Dear Amy: I al­lowed my sis­ter, her dog and her friend to stay at my house in­stead of be­ing home­less and sleep­ing on the street.

The Denver Post - - FEATURES - Con­tact Amy Dickinson via email, By Amy Dickinson

The prob­lem is, they are both al­co­holics and will not try to get help or try to get a job to pay some kind of rent.

I asked them both to make other liv­ing ar­range­ments. They de­cided to sleep out­side my house on the ground. This breaks my heart and makes me an­gry at the same time. What can I do to solve this is­sue with­out call­ing in the po­lice? — Sad and Mad in Cal­i­for­nia

Dear Sad and Mad: Loved ones of peo­ple in the throes of ad­dic­tion draft on hope, but look­ing for a sure­fire so­lu­tion to this will test the strength of that hope. If your sis­ter was ba­si­cally home­less when she landed with you, I won­der how re­al­is­tic it was for you to ex­pect some sort of turn­around.

There is no real so­lu­tion here, but only a process of you de­cid­ing what you can and will tol­er­ate. When the prospect of los­ing shel­ter pro­vides no in­cen­tive to grasp at re­cov­ery, you know that things are about as bad as they can get.

If you want these peo­ple off of your prop­erty, you will have to ask them ex­plic­itly to leave and give them a cer­tain dead­line. If they won’t leave, then you will have to call the po­lice. There might be a shel­ter nearby where they could find beds (al­though the drink­ing and the dog might pre­clude this).

One al­ter­na­tive might be for you to get them a tent or a sec­ond-hand cam­per, to at least shield them from the weather. How­ever, you should look into any pos­si­ble li­a­bil­ity re­gard­ing hav­ing these cam­pers liv­ing on your prop­erty.

This is a very tough and sad sit­u­a­tion for all of you. You are not in a po­si­tion to po­lice their drink­ing, and you don’t seem to have enough lever­age to force your sis­ter into re­cov­ery. This does not mean that you should be forced to watch her heart­break­ing downslide, how­ever. How your sis­ter chooses to live is up to her. You gave her an op­por­tu­nity, and now she will have to scram­ble to find an­other.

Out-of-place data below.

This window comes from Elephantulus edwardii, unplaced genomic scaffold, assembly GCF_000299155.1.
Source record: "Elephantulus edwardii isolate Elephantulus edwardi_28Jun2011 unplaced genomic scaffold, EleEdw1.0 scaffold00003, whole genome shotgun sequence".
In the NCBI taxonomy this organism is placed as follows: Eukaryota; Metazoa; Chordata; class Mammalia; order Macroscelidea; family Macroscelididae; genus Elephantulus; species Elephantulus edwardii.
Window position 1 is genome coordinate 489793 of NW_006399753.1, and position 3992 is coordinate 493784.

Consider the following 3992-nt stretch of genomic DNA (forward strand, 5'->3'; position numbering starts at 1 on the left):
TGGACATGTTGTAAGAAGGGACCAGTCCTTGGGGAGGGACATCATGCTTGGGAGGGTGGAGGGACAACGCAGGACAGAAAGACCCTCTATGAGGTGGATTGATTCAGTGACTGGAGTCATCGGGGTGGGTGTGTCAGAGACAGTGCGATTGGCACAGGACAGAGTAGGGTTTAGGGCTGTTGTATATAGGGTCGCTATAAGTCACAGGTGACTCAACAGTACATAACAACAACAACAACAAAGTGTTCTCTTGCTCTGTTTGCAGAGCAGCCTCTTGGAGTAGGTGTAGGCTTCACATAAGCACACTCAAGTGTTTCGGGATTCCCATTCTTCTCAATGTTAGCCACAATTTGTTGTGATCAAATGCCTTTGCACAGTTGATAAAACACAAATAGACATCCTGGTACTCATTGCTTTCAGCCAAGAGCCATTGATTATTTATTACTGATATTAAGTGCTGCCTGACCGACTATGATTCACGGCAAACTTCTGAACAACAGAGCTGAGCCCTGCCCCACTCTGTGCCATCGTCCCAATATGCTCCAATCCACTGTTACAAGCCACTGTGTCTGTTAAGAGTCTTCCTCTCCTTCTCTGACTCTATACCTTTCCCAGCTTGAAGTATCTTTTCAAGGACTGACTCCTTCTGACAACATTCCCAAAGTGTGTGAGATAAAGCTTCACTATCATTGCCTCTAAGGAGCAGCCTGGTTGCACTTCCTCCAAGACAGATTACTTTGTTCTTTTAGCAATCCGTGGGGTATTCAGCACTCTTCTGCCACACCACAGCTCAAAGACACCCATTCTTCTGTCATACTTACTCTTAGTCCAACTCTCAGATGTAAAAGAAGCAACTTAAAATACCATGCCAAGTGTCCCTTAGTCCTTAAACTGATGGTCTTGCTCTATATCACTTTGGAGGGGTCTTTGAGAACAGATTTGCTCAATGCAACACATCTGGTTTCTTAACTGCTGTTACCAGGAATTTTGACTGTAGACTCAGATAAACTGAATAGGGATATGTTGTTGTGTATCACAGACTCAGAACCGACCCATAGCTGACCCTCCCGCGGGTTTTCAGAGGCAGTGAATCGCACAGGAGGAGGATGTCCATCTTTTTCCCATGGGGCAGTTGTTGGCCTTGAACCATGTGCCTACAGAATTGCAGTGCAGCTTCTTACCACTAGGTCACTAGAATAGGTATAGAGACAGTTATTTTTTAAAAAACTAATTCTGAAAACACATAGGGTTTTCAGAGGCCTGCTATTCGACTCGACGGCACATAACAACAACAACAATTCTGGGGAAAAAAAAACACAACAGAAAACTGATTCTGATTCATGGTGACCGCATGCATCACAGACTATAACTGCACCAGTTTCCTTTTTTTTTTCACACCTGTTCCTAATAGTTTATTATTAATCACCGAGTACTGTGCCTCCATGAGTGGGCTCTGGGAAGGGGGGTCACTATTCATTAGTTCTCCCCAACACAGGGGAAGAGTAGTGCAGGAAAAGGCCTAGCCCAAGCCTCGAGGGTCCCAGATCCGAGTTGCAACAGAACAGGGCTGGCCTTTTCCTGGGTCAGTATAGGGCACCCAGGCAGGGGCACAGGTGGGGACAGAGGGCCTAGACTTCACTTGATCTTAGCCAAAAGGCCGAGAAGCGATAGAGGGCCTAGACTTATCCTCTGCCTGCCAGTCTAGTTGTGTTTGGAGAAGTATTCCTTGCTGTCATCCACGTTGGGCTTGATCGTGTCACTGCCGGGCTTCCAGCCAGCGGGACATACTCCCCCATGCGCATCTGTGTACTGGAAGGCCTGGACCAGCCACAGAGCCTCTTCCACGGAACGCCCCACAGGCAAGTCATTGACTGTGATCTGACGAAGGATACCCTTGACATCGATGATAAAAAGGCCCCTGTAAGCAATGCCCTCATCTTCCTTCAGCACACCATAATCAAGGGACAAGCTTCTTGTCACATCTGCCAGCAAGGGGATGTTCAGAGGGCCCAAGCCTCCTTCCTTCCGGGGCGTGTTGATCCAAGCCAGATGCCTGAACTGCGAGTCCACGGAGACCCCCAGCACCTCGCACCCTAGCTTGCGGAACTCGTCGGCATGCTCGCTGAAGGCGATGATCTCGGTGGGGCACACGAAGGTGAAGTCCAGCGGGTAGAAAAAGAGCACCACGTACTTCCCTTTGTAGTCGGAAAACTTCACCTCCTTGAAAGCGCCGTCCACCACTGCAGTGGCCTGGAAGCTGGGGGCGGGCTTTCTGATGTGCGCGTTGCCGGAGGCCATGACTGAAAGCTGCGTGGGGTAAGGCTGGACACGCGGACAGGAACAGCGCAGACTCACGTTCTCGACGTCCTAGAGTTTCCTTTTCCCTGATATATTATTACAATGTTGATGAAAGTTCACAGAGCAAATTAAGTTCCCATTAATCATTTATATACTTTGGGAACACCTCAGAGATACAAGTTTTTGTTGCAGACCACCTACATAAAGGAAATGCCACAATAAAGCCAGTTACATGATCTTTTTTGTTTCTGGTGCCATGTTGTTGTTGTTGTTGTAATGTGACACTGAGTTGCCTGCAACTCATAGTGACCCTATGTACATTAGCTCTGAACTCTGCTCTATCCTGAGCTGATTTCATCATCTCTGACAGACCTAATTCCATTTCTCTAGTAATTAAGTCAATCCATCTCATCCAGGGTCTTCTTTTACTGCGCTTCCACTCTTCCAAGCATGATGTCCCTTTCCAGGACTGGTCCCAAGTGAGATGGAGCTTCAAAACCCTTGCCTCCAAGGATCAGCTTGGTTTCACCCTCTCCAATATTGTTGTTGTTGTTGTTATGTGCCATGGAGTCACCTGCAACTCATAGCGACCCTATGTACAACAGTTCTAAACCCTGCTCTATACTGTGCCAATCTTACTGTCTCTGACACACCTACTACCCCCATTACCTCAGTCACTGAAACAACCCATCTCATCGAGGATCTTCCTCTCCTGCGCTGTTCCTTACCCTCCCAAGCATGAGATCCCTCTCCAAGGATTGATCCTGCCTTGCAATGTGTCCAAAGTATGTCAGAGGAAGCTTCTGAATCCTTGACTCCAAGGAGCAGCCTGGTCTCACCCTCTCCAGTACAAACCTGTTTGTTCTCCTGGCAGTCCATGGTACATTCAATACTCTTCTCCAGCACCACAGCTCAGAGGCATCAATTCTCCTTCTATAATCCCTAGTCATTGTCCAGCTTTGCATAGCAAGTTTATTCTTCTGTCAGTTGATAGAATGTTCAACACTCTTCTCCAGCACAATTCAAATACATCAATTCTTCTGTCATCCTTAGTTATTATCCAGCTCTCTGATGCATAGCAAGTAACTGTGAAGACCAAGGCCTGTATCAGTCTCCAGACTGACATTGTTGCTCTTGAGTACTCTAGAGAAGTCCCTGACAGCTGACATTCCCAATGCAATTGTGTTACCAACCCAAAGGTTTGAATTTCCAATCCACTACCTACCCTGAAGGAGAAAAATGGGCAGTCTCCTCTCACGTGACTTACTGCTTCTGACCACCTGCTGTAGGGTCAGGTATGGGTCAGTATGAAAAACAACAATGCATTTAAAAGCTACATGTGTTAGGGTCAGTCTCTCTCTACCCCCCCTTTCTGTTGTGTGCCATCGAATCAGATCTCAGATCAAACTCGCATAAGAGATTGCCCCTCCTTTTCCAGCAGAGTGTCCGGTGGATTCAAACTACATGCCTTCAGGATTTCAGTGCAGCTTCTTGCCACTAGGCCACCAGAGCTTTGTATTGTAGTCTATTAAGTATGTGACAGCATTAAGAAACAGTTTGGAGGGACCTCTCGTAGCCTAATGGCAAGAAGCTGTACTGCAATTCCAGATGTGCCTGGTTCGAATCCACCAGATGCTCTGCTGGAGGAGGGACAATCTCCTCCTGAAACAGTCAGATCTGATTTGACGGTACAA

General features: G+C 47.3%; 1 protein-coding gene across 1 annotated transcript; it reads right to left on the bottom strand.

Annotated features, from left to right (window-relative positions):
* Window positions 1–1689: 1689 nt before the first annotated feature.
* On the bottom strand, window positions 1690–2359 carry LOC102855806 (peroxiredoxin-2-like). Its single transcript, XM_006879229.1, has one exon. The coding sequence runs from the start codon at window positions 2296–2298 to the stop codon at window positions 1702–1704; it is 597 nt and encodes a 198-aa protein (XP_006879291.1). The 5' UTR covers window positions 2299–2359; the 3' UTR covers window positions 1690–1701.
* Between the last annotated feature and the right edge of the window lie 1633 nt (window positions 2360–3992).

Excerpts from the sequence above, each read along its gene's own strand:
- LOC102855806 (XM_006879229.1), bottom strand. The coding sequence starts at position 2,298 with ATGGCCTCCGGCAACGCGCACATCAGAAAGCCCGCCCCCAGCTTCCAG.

I hope you will get your­self to a “friends and fam­ily” sup­port group. Be­ing around oth­ers who are walk­ing this path will help. Dear Amy: I just moved in with my boyfriend and I’m kind of start­ing to feel like maybe it was a bad idea. He is al­ways at work, and I only get to see him for a cou­ple of hours when he gets off work; but then he’s ex­hausted.

Now he’s try­ing to get a sec­ond job, and I’ll never see him. I feel like he doesn’t care if he sees me or not. I feel like I’m not im­por­tant to him, and that he couldn’t care less if he sees me. I’ve tried to tell him this but his an­swer is, “I gotta make money, bills need to be paid!” What should I do? — Lonely Girl­friend

Dear Lonely Girl­friend: I have the per­fect so­lu­tion to both your lone­li­ness and the fi­nan­cial needs in your house­hold: You need to get a job.

You don’t men­tion whether you work, but it sounds as if this re­la­tion­ship is more or less your full­time oc­cu­pa­tion. If you stepped up more, your part­ner might be able to pull back more.

Ul­ti­mately, liv­ing to­gether might not be the an­swer for you. If it feels like a bad idea, then maybe it is.

Dear Amy: “Won­der­ing” was ask­ing how to hit up the in-laws to help fund their chil­dren’s col­lege ed­u­ca­tions. I won­der how Won­der­ing will feel about as­sum­ing their own grand­chil­dren’s’ tu­ition down the road?

I am a re­tired grand­mother who has paid for my chil­dren’s un­der­grad­u­ate tu­ition and liv­ing ex­penses be­yond what was not cov­ered by schol­ar­ships. I would never in a mil­lion years have asked my own par­ents to as­sume my fi­nan­cial re­spon­si­bil­i­ties. Had they of­fered I would have gladly ac­cepted, but ask­ing is an­other cat­e­gory all to­gether, and in my opin­ion, falls un­der greed. — Janie

Dear Janie: “Won­der­ing” was in­ter­ested in this fi­nanc­ing be­cause the in-laws sup­ported many char­i­ties. I agree that ask­ing for money seemed greedy, but I sug­gested that they could in­quire about a low-in­ter­est loan, which could then be re­paid to the in­laws’ fa­vorite char­ity.

Par­ents should teach their chil­dren self-re­liance. Cre­ative fi­nanc­ing is one thing; ask­ing for a handout (or a bail out) is an­other.

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